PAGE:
News & Views | Published:


An optical clock to go

Nature Physicsvolume 14pages431432 (2018) | Download Citation

Bringing next-generation atomic clocks out of the lab is not an easy task, but doing so will unlock many new possibilities. As a crucial first step, a portable atomic clock has now been deployed for relativistic geodesy measurements in the Alps.

Access optionsAccess options

Rent or Buy article

Get time limited or full article access on ReadCube.


All prices are NET prices.


  1. 1.

    Grotti, J. et al. Nat. Phys. (2018).

  2. 2.

    Katori, H., Takamoto, M., Pal’chikov, V. G. & Ovsiannikov, V. D. Phys. Rev. Lett. 91, 173005 (2013).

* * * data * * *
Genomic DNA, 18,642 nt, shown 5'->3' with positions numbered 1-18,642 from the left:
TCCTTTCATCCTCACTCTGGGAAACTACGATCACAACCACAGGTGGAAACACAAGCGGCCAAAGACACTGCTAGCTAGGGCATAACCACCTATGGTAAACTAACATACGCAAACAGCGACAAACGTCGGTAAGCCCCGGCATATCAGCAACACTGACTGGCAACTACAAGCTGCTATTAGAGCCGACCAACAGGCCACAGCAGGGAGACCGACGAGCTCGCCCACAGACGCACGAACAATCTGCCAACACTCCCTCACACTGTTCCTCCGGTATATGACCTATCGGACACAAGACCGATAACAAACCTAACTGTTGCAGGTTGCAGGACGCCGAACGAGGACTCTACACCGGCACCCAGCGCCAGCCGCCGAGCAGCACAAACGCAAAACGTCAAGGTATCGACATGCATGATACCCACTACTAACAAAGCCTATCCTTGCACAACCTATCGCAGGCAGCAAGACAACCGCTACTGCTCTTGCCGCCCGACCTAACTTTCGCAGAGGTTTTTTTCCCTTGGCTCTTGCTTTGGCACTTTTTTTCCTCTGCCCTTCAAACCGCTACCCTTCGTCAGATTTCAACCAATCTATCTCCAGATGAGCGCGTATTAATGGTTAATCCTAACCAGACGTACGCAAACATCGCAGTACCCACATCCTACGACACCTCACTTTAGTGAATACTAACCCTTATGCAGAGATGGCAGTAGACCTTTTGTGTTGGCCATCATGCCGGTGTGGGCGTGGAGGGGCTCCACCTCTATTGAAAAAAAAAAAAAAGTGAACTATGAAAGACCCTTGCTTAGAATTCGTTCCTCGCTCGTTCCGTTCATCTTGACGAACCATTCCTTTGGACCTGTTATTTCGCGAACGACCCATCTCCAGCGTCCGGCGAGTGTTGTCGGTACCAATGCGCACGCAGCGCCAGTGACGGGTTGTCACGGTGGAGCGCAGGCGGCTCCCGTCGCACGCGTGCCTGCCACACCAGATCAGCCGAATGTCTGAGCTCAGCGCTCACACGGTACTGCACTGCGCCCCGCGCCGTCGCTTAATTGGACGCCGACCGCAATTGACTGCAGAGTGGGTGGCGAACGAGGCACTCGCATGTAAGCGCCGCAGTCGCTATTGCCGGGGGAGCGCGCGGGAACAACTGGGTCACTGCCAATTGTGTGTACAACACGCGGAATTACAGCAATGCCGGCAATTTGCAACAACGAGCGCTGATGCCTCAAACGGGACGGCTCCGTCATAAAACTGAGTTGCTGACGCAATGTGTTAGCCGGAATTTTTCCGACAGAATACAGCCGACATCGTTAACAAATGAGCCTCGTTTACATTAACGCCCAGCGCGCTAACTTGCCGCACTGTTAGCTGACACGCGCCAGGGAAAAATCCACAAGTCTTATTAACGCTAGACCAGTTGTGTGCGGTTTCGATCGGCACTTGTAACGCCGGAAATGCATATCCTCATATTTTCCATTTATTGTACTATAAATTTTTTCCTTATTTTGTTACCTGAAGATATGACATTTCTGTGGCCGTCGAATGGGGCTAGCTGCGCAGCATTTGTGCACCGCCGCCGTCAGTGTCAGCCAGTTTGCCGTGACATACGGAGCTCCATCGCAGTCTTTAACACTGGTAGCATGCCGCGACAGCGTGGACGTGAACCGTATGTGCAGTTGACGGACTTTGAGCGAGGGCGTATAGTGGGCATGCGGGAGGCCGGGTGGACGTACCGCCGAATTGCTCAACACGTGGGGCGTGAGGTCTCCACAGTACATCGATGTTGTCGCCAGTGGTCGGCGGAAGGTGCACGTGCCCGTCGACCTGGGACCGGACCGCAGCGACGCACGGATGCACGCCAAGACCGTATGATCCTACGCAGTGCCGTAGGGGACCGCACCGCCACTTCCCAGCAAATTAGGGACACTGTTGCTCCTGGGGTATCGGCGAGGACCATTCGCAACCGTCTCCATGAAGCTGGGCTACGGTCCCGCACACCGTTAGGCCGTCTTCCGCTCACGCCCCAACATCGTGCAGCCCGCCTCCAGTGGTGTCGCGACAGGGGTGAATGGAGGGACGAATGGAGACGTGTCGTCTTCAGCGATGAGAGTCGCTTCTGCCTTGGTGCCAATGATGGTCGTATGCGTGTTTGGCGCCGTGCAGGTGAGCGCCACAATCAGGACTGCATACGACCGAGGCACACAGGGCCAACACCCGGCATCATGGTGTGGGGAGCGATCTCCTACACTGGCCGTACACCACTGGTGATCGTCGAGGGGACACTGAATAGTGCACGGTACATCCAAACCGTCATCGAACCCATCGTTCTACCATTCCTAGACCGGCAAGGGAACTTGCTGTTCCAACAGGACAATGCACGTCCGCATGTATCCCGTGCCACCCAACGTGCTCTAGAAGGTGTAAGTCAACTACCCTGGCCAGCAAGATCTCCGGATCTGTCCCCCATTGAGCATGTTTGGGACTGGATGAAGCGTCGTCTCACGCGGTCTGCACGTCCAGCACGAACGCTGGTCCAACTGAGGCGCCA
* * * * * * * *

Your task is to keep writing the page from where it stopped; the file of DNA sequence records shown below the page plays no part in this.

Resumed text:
3. 3.

    Boyd, M. et al. Science 314, 1430–1433 (2006).

  4. 4.

    Schioppo, M. et al. Nat. Photon. 11, 48–52 (2017).

  5. 5.

    Nicholson, T. et al. Nat. Commun. 6, 6896 (2015).

  6. 6.

    Chou, C. W., Hume, D. B., Rosenband, T. & Wineland, D. Science 329, 1630–1633 (2010).

  7. 7.

    Takano, T. et al. Nat. Photon. 10, 662–666 (2016).

  8. 8.

    Koller, S. B. et al. Phys. Rev. Lett. 118, 073601 (2017).

  9. 9.

    Pizzocaro, M. et al. Metrologia 54, 102–112 (2017).

Download references

Author information


  1. Time and Frequency Division at the National Institute of Standards and Technology, Boulder, CO, USA

    • Andrew D. Ludlow


  1. Search for Andrew D. Ludlow in:

Corresponding author

Correspondence to Andrew D. Ludlow.

About this article

Publication history



Newsletter Get the most important science stories of the day, free in your inbox. Sign up for Nature Briefing